You’re at mile 20 in the marathon, feeling no pain, striding at a comfortable pace, wind at your back. Suddenly you feel a wave of fatigue so strong it’s as if your body wants to melt into the pavement. Then comes a rush of dizziness -- and disorientation. You’ve hit the wall.
The bane of long-distance runners and endurance athletes, the dreaded wall can derail the best marathon plans. But it’s neither inevitable nor insurmountable.
The feared episode occurs when the body uses up its stockpile of glycogen, a stored form of glucose that’s kept in the liver and muscles. Glycogen is the main fuel used during sustained exercise and largely comes from carbohydrates such as pasta, bread, fruits and vegetables.
When the glycogen stockpile is gone, “the body doesn’t have that fuel source available and must then transfer to another fuel source, which is fat,” says Dr. John DiFiori, chief of the sports medicine division at UCLA. “It can be used as energy, but it’s not as efficient an energy source as glycogen.”
Low blood sugar doesn’t just distress the muscles, says Dr. Robert Sallis, director of sports medicine at Kaiser Permanente Medical Center in Fontana and president of the American College of Sports Medicine. “The brain needs sugar to work as well,” he says, “and actually it’s more sensitive to low sugar than the muscles are.” In a marathon, that depletion can happen at any time -- often around mile 20, sometimes at about two hours. The telltale signs can develop slowly or quickly; many runners describe it as a switch being flipped.
When hitting the wall, runners should slow their pace and immediately take in carbs in the form of sports drinks, gels, energy bars or fruit, says Sallis. He suggests taking in carbs every 45 minutes or so during the race and being aware of any major drop in energy or feelings of wooziness. “For a lot of people who are doing their first marathon, their longest training run has been 20 miles, so the rest is unchartered territory.”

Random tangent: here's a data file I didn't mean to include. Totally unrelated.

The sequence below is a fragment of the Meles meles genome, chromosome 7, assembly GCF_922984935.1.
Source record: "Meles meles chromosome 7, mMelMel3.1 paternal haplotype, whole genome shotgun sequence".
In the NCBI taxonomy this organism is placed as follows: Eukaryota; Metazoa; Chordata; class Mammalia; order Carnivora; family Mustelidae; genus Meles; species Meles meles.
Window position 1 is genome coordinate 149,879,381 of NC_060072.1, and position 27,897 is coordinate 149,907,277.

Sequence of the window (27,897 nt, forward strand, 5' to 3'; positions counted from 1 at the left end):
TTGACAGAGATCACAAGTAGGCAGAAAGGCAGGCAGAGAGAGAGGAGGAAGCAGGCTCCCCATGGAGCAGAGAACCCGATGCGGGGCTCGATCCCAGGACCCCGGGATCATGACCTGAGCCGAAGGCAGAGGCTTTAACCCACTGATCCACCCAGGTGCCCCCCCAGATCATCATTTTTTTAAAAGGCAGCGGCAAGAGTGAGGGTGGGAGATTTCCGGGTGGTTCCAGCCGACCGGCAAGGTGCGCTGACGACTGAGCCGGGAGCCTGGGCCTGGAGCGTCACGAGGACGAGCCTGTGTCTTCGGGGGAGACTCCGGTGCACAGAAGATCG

Sallis adds that if runners decide to pass on the carbs and keep going, “most are still able to get through it. It’s not typically something that makes you collapse -- it just slows you way down. Most people still finish.” The body, he says, has enough fat stores (even in thin people) to keep it going. But feeling as if you can’t go on at all, he says, may be a sign of something more serious, such as heat stroke.
It takes just a few minutes for carbs to hit the blood stream, and taking in those carbs via energy gels, carbohydrate-rich sports drinks and energy bars is the best way, Sallis says. “When we’re running, we have all of this blood being shunted away from the gut to the muscles, so there’s not a lot of blood to go to work in the gastrointestinal tract. The simpler the source of carbs, the easier they’ll be to absorb.”
Heat can exacerbate the problem, Sallis adds. “The heart is pumping harder, and you have the body’s cooling systems that are stealing away glycogen to work.” So staying hydrated is important as well.
How to avoid it
“People who are better trained are able to use their fuel sources more efficiently,” DiFiori says. “They’re using less energy to perform the work.”
Experienced runners know to load up on carbs before a race, but Sallis warns about piling on too much. “We can only store so much,” he says, “and by eating too many carbs, you can become bloated and sluggish, and that’s no way to start a race.”
Most exercise experts recommend having sensible portions of high-carb foods such as pasta the night before a marathon, then more carbs on the morning of the race. This is the optimum fuel the body will need to perform.
Runners need to take in carbs immediately after the race as well, says DiFiori.
“The first 15 to 30 minutes is important. You’re excited that you’ve finished, but it’s not over yet. You have to begin replacing those depleted fuel stores with a high-carbohydrate beverage or snack,” he says. “You’ve exhausted all those carbs, and you’re going to feel lousy and sluggish. Start with the basics -- energy bars, really digestible stuff, then work your way into more normal foods. It still takes a while for the circulation to go back to the gut.”